Helping Teachers Make a Difference in the Lives of Their Students

Living the Dream That Began in a Parking Lot – How I Became a Teacher

A question I get often is, “Why did you become a teacher?”

I love telling this story, because it involves a collection of concidences that I personally believe weren’t coincidences. I’ve always been a church-going guy, so when I look back at how my life was changed by some of these events, I honestly believe it was part of some divine plan to bring me to where I am today.



Here’s how it happened:



I graduated college with a degree in English and a minor in Computer Programming, not really knowing what I was going to do with my life. I was assuming that I would be a tech writer, creating manuals for computer software, etc. I wasn’t really looking forward to sitting in front of a computer all day checking for spelling and grammatical errors, however.

I knew I definitely didn’t want to be a teacher.

I had worked as a subsititute teacher for two years, and I hated it. Having to go to a different school every day, basically baby-sitting a group of students who were set on trying to take advantage of you had given me a bad image of what it was like to be a teacher.



Then I was given a long-term substitute position in an ESL class. ESL stands for English as a Second Language. Now we call it ELD – English Language Development.

A long term position is when you are the teacher for more than just a day. In my case, it lasted 30 days.

In those 30 days, I found my calling in life. I saw how the students learned. I got to know the students. I had to lesson plan. I saw the expression on their faces when they grasped a concept. It was great! In those 30 days, I discovered the joy of teaching.



Unfortunately, according to my contract, I could only teach in one class for 30 days before I had to be replaced, unless the principal requested a waiver to that contract clause, which he did.

I was given permission to teach beyond the 30 day limit. I even received a raise in my daily pay rate. That was nice.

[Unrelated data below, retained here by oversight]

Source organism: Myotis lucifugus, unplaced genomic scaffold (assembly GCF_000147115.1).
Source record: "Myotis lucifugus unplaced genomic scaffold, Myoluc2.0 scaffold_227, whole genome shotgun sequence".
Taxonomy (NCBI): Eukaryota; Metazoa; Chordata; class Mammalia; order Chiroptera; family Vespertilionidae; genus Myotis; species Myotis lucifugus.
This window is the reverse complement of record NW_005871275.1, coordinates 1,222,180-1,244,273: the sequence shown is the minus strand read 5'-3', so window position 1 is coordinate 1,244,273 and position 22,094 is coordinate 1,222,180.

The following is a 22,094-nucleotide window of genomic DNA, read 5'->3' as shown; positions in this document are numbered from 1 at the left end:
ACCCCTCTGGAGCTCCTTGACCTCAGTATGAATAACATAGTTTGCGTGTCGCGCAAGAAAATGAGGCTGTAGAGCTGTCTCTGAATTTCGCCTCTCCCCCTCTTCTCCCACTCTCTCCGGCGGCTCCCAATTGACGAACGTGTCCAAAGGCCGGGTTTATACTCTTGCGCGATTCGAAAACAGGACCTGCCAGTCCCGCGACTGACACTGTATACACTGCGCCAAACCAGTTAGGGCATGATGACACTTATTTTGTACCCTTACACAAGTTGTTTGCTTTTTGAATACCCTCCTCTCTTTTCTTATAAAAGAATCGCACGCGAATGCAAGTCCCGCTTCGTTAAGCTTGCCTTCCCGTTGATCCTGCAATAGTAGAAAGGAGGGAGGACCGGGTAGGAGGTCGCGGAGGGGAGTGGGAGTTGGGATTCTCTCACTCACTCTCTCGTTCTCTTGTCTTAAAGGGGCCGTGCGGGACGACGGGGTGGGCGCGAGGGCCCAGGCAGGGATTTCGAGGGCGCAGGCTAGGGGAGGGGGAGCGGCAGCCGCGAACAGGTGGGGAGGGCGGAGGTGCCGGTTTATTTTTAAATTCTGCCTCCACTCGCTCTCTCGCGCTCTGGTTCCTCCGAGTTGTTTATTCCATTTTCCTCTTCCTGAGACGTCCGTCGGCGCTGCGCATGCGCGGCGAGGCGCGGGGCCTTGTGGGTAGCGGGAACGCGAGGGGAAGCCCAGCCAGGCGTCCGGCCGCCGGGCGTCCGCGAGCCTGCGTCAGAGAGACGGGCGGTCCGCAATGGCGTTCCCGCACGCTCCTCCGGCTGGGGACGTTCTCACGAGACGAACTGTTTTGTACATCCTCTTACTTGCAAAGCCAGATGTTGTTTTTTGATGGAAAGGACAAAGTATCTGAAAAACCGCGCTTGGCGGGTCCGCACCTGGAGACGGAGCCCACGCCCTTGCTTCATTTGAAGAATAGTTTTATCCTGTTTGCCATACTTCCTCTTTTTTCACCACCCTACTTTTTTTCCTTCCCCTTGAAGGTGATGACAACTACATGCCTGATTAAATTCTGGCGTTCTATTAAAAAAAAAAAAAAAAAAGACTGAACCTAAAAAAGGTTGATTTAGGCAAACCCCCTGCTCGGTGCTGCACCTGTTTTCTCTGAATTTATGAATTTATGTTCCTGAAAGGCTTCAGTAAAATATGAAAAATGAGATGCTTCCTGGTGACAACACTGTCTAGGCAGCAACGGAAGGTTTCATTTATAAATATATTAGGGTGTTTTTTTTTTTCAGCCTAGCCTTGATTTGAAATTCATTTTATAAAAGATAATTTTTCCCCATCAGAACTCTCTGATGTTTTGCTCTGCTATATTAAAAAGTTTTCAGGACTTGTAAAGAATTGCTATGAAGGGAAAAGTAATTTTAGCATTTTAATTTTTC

I taught for anoter 15 days, loving every moment. I worked way too hard back then, making up packets, grading, etc., but I loved it.

Then it happened.

I remember walking into the office to get my classroom key. (They still didn’t issue me my own. I was just a sub, remember?)

The secretary said, “Oh by the way, Mr. Rangel. We hired a teacher for the class. Today is your last day.”



I was crushed.

I spend that day showing the new teacher around the class, getting her up to speed on where the students were in their studies.

I didn’t even have a chance to say good-bye.


Kids were crying. I was almost crying. It was a sad day. There was one girl in particular who was having a hard time. Her name was Thavonne, and she was a Vietnamese girl who was crying in the back. I’ll never forget that image. I went back and tried to explain things to her, but I know she felt that I had betrayed her by leaving.


I remember telling myself as I walked to my car that day, “I’m going to be a teacher, and nobody is ever going to take my class from me again.”

My next question was, “How do I become a teacher?”


I had already graduated from college, and I really didn’t want to go back and start again.

That’s when the “coincidences” started.

A few days later, I got a call from my mom. She was working a bilingual instructional aide in a local school district. She was sent to a conference for teachers’ aides and while there, she got lost.

My mom walked into the wrong room by accident.

In that room, there was a lady talking about a new scholarship program for Hispanic college graduates who wanted to become teachers. It was called the Hispanic Teacher Mentoring Program, and it was being offered at Claremont Graduate School. (Claremont Graduate University now).

What a coincidence!

I’m Hispanic.

I have a college degree.

I want to be a teacher.

My mom just happens to walk in the exact room where this new program is being discussed.

What a “coincidence!” So cool.


My mom decided to spend the entire session getting more and more information about the program, asking questions, completely ignoring the real reason she was at the conference.

When she told me about the program, I was excited to say the least. Not only was I able to pursue my desire of being a teacher, but I was able to go to a prestigious school and have almost all of it paid for.


My next question was, “What’s the catch?”


Well the catch was that I had to be bilingual.